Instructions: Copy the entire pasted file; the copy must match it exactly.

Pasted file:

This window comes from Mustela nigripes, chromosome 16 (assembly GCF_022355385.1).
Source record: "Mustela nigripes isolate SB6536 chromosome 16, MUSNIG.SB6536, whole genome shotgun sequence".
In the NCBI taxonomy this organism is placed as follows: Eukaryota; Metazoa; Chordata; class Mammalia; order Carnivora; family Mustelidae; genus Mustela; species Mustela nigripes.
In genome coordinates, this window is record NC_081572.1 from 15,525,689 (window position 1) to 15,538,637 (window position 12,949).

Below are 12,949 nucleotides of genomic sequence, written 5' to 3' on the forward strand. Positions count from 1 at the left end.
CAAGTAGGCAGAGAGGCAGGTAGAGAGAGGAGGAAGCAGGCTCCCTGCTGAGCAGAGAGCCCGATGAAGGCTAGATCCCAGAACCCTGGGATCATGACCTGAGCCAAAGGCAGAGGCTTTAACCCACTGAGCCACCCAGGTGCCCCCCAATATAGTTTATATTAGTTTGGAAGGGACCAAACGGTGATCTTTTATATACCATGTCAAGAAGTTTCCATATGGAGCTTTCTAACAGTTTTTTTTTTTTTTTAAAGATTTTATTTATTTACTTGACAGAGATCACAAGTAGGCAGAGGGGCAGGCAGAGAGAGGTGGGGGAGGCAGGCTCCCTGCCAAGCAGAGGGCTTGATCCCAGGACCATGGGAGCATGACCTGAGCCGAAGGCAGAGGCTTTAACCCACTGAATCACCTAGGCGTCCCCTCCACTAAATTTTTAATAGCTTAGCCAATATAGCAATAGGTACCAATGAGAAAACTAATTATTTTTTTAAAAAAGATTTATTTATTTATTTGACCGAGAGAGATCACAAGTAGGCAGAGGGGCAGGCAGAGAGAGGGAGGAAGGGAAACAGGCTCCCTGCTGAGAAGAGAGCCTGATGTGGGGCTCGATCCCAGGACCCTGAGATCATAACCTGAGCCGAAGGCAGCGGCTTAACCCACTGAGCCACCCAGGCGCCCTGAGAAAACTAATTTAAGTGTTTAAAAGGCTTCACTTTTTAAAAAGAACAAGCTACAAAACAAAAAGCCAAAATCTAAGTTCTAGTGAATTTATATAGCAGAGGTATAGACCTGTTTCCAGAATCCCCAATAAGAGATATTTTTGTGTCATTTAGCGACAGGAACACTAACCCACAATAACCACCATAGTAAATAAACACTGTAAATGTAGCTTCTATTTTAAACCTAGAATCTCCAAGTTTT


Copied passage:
This window comes from Mustela nigripes, chromosome 16 (assembly GCF_022355385.1).
Source record: "Mustela nigripes isolate SB6536 chromosome 16, MUSNIG.SB6536, whole genome shotgun sequence".
In the NCBI taxonomy this organism is placed as follows: Eukaryota; Metazoa; Chordata; class Mammalia; order Carnivora; family Mustelidae; genus Mustela; species Mustela nigripes.
In genome coordinates, this window is record NC_081572.1 from 15,525,689 (window position 1) to 15,538,637 (window position 12,949).

Below are 12,949 nucleotides of genomic sequence, written 5' to 3' on the forward strand. Positions count from 1 at the left end.
CAAGTAGGCAGAGAGGCAGGTAGAGAGAGGAGGAAGCAGGCTCCCTGCTGAGCAGAGAGCCCGATGAAGGCTAGATCCCAGAACCCTGGGATCATGACCTGAGCCAAAGGCAGAGGCTTTAACCCACTGAGCCACCCAGGTGCCCCCCAATATAGTTTATATTAGTTTGGAAGGGACCAAACGGTGATCTTTTATATACCATGTCAAGAAGTTTCCATATGGAGCTTTCTAACAGTTTTTTTTTTTTTTTAAAGATTTTATTTATTTACTTGACAGAGATCACAAGTAGGCAGAGGGGCAGGCAGAGAGAGGTGGGGGAGGCAGGCTCCCTGCCAAGCAGAGGGCTTGATCCCAGGACCATGGGAGCATGACCTGAGCCGAAGGCAGAGGCTTTAACCCACTGAATCACCTAGGCGTCCCCTCCACTAAATTTTTAATAGCTTAGCCAATATAGCAATAGGTACCAATGAGAAAACTAATTATTTTTTTAAAAAAGATTTATTTATTTATTTGACCGAGAGAGATCACAAGTAGGCAGAGGGGCAGGCAGAGAGAGGGAGGAAGGGAAACAGGCTCCCTGCTGAGAAGAGAGCCTGATGTGGGGCTCGATCCCAGGACCCTGAGATCATAACCTGAGCCGAAGGCAGCGGCTTAACCCACTGAGCCACCCAGGCGCCCTGAGAAAACTAATTTAAGTGTTTAAAAGGCTTCACTTTTTAAAAAGAACAAGCTACAAAACAAAAAGCCAAAATCTAAGTTCTAGTGAATTTATATAGCAGAGGTATAGACCTGTTTCCAGAATCCCCAATAAGAGATATTTTTGTGTCATTTAGCGACAGGAACACTAACCCACAATAACCACCATAGTAAATAAACACTGTAAATGTAGCTTCTATTTTAAACCTAGAATCTCCAAGTTTT